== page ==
May 23, 2024
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May 23, 2024
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Linking Northern and Central NJ, Bronx, Manhattan, Westchester and CT

HaRav Simcha Krauss, z”l: Gaon, Pioneer, Abba

Upon hearing that I was returning from a simcha or any public event, my father would always ask me, “did you speak?”. I am sure he would have asked that question today, and we will all attempt to find the words to bring him a fraction of the honor he deserves. At the same time, it is Friday afternoon, and my father was very makpid on kvod Shabbat. He was always ready for Shabbat early, and would have been uncomfortable keeping people here so close to Shabbat.

So on this Erev Shabbat, Parshat Yitro, when we will accept the Torah for the first time without my father’s presence, we are faced with the double challenge of eulogizing a person who we can speak about for days, and at the same time, respecting his wishes for all of us to honor the Shabbat.

C.S. Lewis wrote about The Four Loves. Today, I would like to address four loves of my father, which made an impression on me and so many others around the world.

 

Love of Torah

מה אהבתי תורתך כל היום היא שיחתי

This pasuk was his favorite, and he sang it in the car for us as children, and later to his grandchildren. My father truly loved Torah, and brought out that love of Torah to his family, communities, and his students. Last Friday night, for the last time, not strong enough to sit at the table but close enough to be there, he smiled as his grandchildren delivered divrei torah and shared their own thoughts and ideas.

The night before the surgery on Wednesday, from which he would ultimately not wake up, he experienced a few minutes of joy as he watched me teach my Gemara class on Zoom. Growing up, nothing gave him more pleasure than enabling and empowering me to learn. He picked me up at midnight on Thursday nights from YU, so I could stay for night seder, giving him the advantage of my extra learning time, as well as beating the traffic on the Cross Bronx Expressway.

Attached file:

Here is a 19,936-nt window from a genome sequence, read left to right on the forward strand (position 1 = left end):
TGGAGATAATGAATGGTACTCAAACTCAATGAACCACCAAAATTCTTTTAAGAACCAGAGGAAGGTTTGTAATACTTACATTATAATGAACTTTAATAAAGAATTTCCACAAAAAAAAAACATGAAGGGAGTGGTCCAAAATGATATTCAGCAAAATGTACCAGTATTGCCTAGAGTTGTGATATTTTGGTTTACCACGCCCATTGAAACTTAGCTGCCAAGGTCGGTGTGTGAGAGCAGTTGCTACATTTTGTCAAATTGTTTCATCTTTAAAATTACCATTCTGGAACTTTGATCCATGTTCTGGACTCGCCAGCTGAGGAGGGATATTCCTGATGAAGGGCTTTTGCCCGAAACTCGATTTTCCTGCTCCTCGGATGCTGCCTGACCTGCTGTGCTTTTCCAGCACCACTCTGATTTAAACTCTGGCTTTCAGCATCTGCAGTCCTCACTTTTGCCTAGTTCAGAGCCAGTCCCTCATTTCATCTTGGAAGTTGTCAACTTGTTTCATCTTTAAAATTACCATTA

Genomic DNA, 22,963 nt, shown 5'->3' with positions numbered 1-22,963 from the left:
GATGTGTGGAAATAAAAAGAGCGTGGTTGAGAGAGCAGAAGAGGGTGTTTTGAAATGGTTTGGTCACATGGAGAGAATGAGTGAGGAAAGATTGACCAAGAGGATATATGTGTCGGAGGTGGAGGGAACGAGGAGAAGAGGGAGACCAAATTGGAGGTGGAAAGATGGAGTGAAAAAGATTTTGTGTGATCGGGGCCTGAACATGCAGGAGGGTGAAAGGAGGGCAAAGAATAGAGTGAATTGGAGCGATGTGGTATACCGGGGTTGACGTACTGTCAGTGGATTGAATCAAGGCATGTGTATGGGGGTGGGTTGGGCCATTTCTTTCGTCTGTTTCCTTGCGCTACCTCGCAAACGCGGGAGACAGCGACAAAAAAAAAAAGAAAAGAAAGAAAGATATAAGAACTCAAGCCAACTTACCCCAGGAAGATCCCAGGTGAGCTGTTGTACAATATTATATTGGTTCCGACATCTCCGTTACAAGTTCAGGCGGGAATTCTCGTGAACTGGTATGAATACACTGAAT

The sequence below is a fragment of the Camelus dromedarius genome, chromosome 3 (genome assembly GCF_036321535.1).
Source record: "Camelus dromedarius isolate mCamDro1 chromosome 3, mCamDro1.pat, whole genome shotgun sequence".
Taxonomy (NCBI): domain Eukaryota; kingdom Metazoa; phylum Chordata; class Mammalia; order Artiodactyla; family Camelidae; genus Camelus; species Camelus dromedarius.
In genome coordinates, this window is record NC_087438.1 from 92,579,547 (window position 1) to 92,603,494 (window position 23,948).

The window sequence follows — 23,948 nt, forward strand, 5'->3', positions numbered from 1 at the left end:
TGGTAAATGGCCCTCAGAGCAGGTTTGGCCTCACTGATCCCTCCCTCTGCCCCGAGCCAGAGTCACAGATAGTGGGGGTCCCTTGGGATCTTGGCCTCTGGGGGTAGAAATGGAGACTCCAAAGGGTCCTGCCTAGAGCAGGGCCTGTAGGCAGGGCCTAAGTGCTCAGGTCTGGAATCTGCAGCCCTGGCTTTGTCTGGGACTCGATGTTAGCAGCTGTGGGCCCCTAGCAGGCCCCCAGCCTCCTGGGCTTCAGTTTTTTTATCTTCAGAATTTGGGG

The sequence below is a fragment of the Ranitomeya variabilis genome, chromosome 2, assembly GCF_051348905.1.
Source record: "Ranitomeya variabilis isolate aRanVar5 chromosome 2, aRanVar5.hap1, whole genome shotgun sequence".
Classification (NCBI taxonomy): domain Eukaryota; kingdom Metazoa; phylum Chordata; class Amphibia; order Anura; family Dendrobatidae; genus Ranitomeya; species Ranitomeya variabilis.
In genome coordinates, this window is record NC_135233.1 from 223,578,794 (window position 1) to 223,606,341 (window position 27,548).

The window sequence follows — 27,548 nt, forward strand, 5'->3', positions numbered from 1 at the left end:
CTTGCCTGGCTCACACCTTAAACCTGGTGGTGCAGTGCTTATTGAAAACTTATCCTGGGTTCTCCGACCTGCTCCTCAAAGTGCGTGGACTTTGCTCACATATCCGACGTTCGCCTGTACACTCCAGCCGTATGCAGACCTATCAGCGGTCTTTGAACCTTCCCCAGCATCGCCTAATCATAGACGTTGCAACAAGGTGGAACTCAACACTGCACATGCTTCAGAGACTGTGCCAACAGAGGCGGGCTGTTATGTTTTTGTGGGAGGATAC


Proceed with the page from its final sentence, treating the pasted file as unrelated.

In recent years, when he was in Riverdale, my father loved to sit at the bagel shop near SAR and ask kids “what masechet are you learning?” or “tell me a chidush”.

When we were trying to identify some of the seforim he had left in our basement for donation, my wife Shana went through each one, and for almost each he said “no, this you keep, it is very important.”

My father was a student of Rav Hutner and Rav Soloveichik, and a close friend and chavruta of Rav Aharon Lichtnestein. He was so proud of these relationships and connections and never ceased to refer to them and their Torah.

 

Love of People/Community

I left the ICU the other night after he left this world, and I turned to the nurse to tell her that there was no way he would have not thanked her at this moment. That’s just the way he was. He respected everyone, and was kind to everyone. He made sure that his aide over the past few years, Robert, was taken care of, asking me in the hospital to make sure he ate, and making sure I told him he should leave when it was late. He introduced himself to children and adults, “I am Simcha”. He was not much into small talk but he was able to connect and he made people feel that they mattered, because they did. Even over the past few hours, I have received dozens of messages from people who were touched by his humanity and his caring and his love.